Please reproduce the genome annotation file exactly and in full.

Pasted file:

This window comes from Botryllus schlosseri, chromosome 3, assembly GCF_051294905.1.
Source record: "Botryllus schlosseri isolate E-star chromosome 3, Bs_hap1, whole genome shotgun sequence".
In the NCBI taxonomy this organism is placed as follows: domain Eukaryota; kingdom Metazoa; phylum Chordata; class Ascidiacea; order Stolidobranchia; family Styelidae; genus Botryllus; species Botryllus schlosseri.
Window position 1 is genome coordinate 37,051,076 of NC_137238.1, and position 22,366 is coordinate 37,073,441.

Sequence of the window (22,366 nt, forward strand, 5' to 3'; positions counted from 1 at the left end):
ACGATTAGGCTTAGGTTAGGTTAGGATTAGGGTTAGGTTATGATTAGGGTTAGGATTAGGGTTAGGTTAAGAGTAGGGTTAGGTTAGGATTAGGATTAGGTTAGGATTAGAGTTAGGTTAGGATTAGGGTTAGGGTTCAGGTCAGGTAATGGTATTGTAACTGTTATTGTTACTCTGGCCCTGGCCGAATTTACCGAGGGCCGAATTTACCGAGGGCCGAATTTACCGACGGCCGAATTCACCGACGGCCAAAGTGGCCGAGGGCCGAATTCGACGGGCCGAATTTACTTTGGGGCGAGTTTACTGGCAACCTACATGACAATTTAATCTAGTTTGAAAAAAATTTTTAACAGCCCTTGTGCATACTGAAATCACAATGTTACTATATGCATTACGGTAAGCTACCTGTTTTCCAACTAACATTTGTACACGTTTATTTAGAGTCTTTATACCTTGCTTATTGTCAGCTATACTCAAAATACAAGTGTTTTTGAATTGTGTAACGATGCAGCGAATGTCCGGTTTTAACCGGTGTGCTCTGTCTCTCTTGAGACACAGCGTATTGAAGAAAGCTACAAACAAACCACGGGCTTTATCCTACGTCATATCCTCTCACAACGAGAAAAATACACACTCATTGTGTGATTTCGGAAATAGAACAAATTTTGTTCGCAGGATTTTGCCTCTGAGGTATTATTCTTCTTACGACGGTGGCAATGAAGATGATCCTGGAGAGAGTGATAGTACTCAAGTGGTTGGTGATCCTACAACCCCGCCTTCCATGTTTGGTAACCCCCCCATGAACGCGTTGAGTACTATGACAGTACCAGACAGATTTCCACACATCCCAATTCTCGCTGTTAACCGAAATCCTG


This window comes from Botryllus schlosseri, chromosome 3, assembly GCF_051294905.1.
Source record: "Botryllus schlosseri isolate E-star chromosome 3, Bs_hap1, whole genome shotgun sequence".
In the NCBI taxonomy this organism is placed as follows: domain Eukaryota; kingdom Metazoa; phylum Chordata; class Ascidiacea; order Stolidobranchia; family Styelidae; genus Botryllus; species Botryllus schlosseri.
Window position 1 is genome coordinate 37,051,076 of NC_137238.1, and position 22,366 is coordinate 37,073,441.

Sequence of the window (22,366 nt, forward strand, 5' to 3'; positions counted from 1 at the left end):
ACGATTAGGCTTAGGTTAGGTTAGGATTAGGGTTAGGTTATGATTAGGGTTAGGATTAGGGTTAGGTTAAGAGTAGGGTTAGGTTAGGATTAGGATTAGGTTAGGATTAGAGTTAGGTTAGGATTAGGGTTAGGGTTCAGGTCAGGTAATGGTATTGTAACTGTTATTGTTACTCTGGCCCTGGCCGAATTTACCGAGGGCCGAATTTACCGAGGGCCGAATTTACCGACGGCCGAATTCACCGACGGCCAAAGTGGCCGAGGGCCGAATTCGACGGGCCGAATTTACTTTGGGGCGAGTTTACTGGCAACCTACATGACAATTTAATCTAGTTTGAAAAAAATTTTTAACAGCCCTTGTGCATACTGAAATCACAATGTTACTATATGCATTACGGTAAGCTACCTGTTTTCCAACTAACATTTGTACACGTTTATTTAGAGTCTTTATACCTTGCTTATTGTCAGCTATACTCAAAATACAAGTGTTTTTGAATTGTGTAACGATGCAGCGAATGTCCGGTTTTAACCGGTGTGCTCTGTCTCTCTTGAGACACAGCGTATTGAAGAAAGCTACAAACAAACCACGGGCTTTATCCTACGTCATATCCTCTCACAACGAGAAAAATACACACTCATTGTGTGATTTCGGAAATAGAACAAATTTTGTTCGCAGGATTTTGCCTCTGAGGTATTATTCTTCTTACGACGGTGGCAATGAAGATGATCCTGGAGAGAGTGATAGTACTCAAGTGGTTGGTGATCCTACAACCCCGCCTTCCATGTTTGGTAACCCCCCCATGAACGCGTTGAGTACTATGACAGTACCAGACAGATTTCCACACATCCCAATTCTCGCTGTTAACCGAAATCCTG